CHINA-MFN: Unless there is some organized uprising that Beijing has to stomp out between now and June, my sense is that the White House will finesse this problem. The line I picked up on China is very soft this week, in sharp contrast to the line on Japan.

NORTH KOREA: The line on North Korea has definitely softened. A senior State Department official privately volunteers that neither Japan, China, Russia nor South Korea believe Pyongyang has a nuclear bomb, "although they may be wrong." If North Korea's neighbors are telling us to relax, why should we foment a crisis? People in Washington are shocked when I tell them I wouldn't get excited even if North Korea had a bomb. What would they do with it? There are ten thousand of the damned things scattered across Asia. I'd only worry about SPECTRE getting a hold of one, unless of course we could coax James Bond out of retirement to deal with it.

HEALTH CARE: There is motion on health care at the committee level, but the financial problems still seem impossible for the Democrats. Senate Majority Leader George Mitchell's decision to turn down the Supreme Court in order to stick around to pass a health care bill has all of Washington wondering "What's really going on?" My guess is that Mitchell really doesn't want to don the black robes, but has been kidding all along, as an intellectual pretension -- much as Mario Cuomo toyed with us for years about the presidency. Everyone still seems to think some legislation will be signed into law in time for the elections, but the Republicans actually seem to be uniting against any plan that would both increase the power of the government and decrease the viability of small or emerging enterprise. GOP Senators are meeting in Philadelphia this weekend for a policy powwow and may come closer to developing a unified conceptual approach. The idea of putting tax reform at the center of the health care debate -- pushed by all the conservative think tanks in their Consensus Group -- is still very much alive. Bill Kristol is now leading a charge against a hard commitment to "universal coverage."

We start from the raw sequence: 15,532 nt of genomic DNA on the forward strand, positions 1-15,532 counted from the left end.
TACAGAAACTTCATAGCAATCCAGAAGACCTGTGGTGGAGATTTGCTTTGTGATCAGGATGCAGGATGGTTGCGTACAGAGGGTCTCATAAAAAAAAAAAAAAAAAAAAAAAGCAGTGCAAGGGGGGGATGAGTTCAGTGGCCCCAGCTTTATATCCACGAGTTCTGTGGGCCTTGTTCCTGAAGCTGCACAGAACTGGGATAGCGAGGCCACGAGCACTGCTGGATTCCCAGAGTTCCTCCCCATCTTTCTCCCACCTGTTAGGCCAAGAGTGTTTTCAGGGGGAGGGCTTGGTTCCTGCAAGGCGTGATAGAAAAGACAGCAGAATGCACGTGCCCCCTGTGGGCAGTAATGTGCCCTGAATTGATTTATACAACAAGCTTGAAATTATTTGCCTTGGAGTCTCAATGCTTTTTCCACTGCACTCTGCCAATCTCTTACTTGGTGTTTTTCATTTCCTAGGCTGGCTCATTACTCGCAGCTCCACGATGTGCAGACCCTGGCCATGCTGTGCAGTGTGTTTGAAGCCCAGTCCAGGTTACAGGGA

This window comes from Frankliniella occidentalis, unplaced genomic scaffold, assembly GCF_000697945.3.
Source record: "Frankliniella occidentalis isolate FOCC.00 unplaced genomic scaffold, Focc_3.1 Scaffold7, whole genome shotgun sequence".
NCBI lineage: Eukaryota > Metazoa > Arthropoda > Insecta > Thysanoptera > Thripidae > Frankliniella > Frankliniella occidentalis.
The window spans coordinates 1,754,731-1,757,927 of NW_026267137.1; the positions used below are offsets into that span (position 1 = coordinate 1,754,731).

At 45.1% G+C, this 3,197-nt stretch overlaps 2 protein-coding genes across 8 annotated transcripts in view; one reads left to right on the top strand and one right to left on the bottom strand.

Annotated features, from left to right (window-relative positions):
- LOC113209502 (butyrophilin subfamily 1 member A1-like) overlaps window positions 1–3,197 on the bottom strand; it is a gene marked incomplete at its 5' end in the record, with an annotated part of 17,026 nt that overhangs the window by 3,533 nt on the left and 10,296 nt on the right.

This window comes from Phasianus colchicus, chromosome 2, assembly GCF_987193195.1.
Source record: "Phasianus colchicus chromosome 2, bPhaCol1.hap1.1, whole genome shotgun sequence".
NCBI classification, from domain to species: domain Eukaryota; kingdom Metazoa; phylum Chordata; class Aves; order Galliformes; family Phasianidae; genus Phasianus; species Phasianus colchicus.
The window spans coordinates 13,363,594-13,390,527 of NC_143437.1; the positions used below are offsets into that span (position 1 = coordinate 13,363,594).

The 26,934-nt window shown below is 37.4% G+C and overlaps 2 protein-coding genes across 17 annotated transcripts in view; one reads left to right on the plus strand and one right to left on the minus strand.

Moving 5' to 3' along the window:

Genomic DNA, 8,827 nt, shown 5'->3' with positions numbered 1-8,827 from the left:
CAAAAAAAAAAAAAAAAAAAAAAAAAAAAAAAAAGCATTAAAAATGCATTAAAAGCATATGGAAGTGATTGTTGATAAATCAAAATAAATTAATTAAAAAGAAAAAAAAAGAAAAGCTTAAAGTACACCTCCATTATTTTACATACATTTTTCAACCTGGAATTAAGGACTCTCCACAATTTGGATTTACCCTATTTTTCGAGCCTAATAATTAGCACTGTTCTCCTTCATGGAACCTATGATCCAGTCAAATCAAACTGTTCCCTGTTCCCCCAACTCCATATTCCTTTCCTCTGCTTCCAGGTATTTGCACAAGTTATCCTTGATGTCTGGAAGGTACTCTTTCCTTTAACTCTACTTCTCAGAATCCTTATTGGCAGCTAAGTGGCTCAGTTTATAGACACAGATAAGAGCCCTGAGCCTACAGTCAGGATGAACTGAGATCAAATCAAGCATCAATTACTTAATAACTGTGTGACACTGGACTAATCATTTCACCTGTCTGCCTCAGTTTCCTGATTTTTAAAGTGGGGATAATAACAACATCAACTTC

CAPITAL GAINS: Our idea last year of a coalition behind a capital gains tax cut that would merge Republicans and the Congressional Black Caucus has come back to life. I ran into Rep. John Kasich [R.-OH], ranking Republican on the House Budget Committee, who told me he's working directly with Rep. Bill Jefferson [D.-LA] on a bill that would eliminate capital gains taxation in urban enterprise zones and index capital gains for the rest of the country. Jefferson, a CBC member who is on the Ways & Means Committee, was asked to undertake the assignment by Rep. Kweisi Mfume [D.-MD], chairman of the CBC, who was a guest at our client conference in Boca Raton, Florida in February. He told our conference that "the biggest problem facing the African-American community today is access to capital and credit." Mfume this week asked if I would address the CBC to discuss these and other matters. I hope to do so when I get back from Cuba -- a trip I am undertaking at the instigation of Rep. Charles Rangel [D.-NY] and the passive assent of Senator Dole, both of whom are interested in where the exploration might lead. I informed the White House of the trip as well.

RUSSIA AND BOSNIA: As I suspected, the bombing of Bosnia last weekend was engineered by the international bureaucrats at a moment when nobody in the White House or on Capitol Hill had time to think of the implications. The idea that UN Secretary General Boutros Boutros-Ghali has suddenly become commander-in-chief of U.S. armed forces has since been confronted with horror. Note in this morning's Wall Street Journal "Washington Wire" that the Administration is now scrambling to kiss and make up with the Russians, the only force around that can help us off the slippery slope with the Bosnian Serbs. Anthony Lake, the President's national security advisor, should be sent back to his Ivy League classroom.

1996: Columnist George Will has given a big push to the idea of a Colin Powell presidential candidacy in 1996, and I bumped into the idea again and again on this trip. Until now, he'd been thought of as a GOP running mate in '96. Congressional Republicans seem intrigued with the idea of Powell's charisma, his clarity of mind, his presence radiating discipline and authority. The idea of going after the black vote in '94 and '96 has also caught on. I'm dubious of the Powell idea, though, as he would have to run in the primaries, and the electorate would not necessarily find his military experience suited to the nation's crying domestic problems.